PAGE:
• Hourglass Project: Reopening Takes A Detour

    Fits and starts on reopening   
    Much has changed over the last week, and confusion and tension are on the rise as the state has revealed more of its expectations and standards for counties to reopen.

    If you're feeling confused, you're not alone. Below, a look at where things stand and where they are headed.

    Local plans still viable and valuable
    The landscape has evolved quickly, from local planning efforts getting underway April 15 to Gov. Newsom releasing new criteria that hampered local plans May 7. REACH CEO Melissa James opened this week's Townhall meeting with a rundown of events. Here's how the situation is unfolding on the Central Coast. 
    1. Adapting the roadmap. SLO County has adapted its reopening guidelines to align with the state's Resilience Roadmap, and Santa Barbara County is following suit with its plan. As both counties are under the governor's order to reopen according to the state roadmap, these local plans will not be implemented in replacement but will serve as a supplement. 
    2. Still relying on local expertise. State guidance has been fluid, with standards and criteria coming down piecemeal. In an effort to be proactive, both counties will continue to use the standards developed by an independent panel of experts, in partnership with industry and community stakeholders to supplement the state roadmap. Those standards will act as best practices to help organizations start planning and preparing now for when they may reopen. The medical criteria developed under the local plans will guide the Public Health Officers responsible for measuring and managing both the spread of the disease and capacity to treat it on a county level.
    3. Pushing for a safe and reasonable route. At the same time, both counties are petitioning to move ahead when ready. The biggest sticking point? Newsom's strict new benchmarks on Covid-19 cases per capita. SLO County was the first in the state to submit its case for loosening restrictions, arguing in part that cases at the California Men's Colony prison should not be counted in our local caseload. Santa Barbara County has penned a letter that will be discussed at today's Board of Supervisors meeting. The letter asks for modifications to state criteria, including that the federal prison at Lompoc, where there's been a large outbreak, be excluded from the county's statistics.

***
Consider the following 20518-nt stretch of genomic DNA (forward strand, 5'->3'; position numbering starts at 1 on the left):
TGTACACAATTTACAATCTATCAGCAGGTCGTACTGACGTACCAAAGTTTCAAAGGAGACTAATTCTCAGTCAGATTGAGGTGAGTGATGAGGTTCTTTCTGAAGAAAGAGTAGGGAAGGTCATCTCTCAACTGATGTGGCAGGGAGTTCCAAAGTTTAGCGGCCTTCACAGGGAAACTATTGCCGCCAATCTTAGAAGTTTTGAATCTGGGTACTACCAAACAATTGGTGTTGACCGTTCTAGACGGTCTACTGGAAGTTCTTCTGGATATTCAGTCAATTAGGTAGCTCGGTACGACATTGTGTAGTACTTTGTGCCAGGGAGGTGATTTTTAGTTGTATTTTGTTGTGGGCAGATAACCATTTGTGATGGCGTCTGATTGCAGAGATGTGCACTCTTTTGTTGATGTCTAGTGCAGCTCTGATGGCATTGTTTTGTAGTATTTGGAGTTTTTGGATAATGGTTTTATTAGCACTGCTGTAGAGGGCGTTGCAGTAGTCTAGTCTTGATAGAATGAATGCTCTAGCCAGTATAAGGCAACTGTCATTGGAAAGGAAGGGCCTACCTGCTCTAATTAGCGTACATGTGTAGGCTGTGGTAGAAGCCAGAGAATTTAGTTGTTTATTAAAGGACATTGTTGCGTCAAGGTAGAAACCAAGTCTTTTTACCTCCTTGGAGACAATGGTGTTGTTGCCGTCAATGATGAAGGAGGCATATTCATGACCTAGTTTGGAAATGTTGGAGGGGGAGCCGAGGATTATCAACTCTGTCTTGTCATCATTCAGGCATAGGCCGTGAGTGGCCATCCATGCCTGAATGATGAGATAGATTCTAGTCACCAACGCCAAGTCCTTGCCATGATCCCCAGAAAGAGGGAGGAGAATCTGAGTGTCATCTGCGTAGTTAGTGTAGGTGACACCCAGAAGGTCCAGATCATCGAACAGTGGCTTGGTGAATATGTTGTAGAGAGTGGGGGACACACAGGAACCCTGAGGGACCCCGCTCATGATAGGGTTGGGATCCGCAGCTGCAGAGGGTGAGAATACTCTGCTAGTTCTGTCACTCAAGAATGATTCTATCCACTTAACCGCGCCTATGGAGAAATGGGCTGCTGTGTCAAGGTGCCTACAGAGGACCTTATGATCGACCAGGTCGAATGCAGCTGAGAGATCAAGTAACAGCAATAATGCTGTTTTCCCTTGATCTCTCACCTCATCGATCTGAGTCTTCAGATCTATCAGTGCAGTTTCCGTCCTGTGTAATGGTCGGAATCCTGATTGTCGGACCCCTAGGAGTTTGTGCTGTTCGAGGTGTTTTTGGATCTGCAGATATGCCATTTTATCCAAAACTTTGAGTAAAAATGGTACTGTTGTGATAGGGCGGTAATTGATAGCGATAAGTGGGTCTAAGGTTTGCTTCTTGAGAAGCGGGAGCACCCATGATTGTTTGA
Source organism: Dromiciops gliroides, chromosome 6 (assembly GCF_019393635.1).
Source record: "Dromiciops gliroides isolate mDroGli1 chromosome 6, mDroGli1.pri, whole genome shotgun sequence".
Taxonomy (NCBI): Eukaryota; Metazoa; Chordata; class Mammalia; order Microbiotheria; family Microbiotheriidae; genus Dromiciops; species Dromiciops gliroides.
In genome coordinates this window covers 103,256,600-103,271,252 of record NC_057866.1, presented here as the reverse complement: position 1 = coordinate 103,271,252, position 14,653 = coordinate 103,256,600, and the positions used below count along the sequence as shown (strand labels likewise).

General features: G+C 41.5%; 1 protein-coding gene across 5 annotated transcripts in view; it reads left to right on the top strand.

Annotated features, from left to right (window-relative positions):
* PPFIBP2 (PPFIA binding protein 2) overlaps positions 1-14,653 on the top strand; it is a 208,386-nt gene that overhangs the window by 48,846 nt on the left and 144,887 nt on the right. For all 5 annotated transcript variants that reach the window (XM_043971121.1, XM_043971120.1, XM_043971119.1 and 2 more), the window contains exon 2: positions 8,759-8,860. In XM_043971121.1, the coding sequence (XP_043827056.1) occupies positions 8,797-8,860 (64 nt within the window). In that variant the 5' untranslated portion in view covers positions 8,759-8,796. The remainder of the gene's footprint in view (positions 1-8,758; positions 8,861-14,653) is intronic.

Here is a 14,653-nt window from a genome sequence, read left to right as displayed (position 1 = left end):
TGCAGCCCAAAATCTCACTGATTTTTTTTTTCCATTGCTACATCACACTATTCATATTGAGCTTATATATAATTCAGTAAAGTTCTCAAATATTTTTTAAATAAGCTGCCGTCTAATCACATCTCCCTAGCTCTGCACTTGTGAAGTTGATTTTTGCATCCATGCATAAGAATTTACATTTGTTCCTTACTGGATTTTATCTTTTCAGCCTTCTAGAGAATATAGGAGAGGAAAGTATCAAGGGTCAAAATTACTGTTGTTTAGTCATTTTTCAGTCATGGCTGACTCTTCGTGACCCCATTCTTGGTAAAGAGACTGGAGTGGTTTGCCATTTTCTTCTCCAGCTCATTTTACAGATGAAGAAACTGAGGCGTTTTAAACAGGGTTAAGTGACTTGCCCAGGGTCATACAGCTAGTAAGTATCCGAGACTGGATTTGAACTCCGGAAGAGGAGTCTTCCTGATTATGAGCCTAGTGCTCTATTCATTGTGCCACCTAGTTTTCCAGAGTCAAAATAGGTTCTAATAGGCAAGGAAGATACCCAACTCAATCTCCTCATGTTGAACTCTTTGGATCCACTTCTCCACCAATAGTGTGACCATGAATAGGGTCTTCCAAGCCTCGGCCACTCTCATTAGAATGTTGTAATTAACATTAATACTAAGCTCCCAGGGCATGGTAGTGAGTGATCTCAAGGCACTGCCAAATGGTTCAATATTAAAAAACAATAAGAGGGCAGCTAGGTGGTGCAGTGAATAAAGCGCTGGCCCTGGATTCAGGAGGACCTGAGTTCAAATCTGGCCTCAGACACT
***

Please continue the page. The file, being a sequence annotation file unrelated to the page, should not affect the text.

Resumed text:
The state is expected to provide more information and guidance today. Tune in to the governor's press briefing at noon today to get the details.
    Townhall dives into state-local intersections

    Monday's Townhall speakers gave voice to some of the concerns swirling around the who, when and how of reopening plans.  
    Two county supervisors, SLO County's John Peschong and Santa Barbara County's Steve Lavagnino, opined about whether reopening metrics were fair and attainable, especially as testing ramps up.

    John Myers, Sacramento Bureau Chief at the LA Times, observed that lifting the stay-at-home order is shaping up to be much more contentious than ordering it, partly due to slow messaging from Sacramento.

    You can watch the Townhall Meeting HERE.
    A big hole no matter how you look at it

    Myers also provided some insight into the state budget ahead of Newsom's expected May Revise. The combined drop in tax revenue and increase in Covid 19-related spending is like nothing the state has experienced before, Myers said, and yet cash reserves and cash flow opportunities remain favorable. "The chances of big tax increases and dramatic spending cuts are less than in past recessions," Myers said.

    The Newsom administration is warning of a $54 billion deficit, though the Legislative Analyst's Office is projecting a much lower $18-31 billion deficit in its new spring fiscal outlook.  

    We hope to get a clearer picture Thursday with the release of the revised budget proposal. 
    Silver linings: A surge of regionalism 

    The fast-paced work to drive an efficient and equitable reopening has been nothing short of awe-inspiring, demonstrating a tremendous level of collaboration and unity among diverse sectors and industries with respect for public health and safety. 

    In parallel processes, SLO and Santa Barbara counties collectively engaged nearly 600 community leaders in approximately 50 roundtable meetings to contribute ideas on how individuals, businesses, churches and other entities could reopen the Central Coast safely and collaboratively.

    "I've talked more to Ventura and San Luis Obispo County in the last few weeks than I have in the last 10 years," Lavagnino said. "We're more connected to our state legislators."

    We're calling it a win for regionalism. Many of the stakeholder groups formed on the fly for this effort are coalescing in ways they never imagined before this — and in ways that could pay dividends they also never before imagined.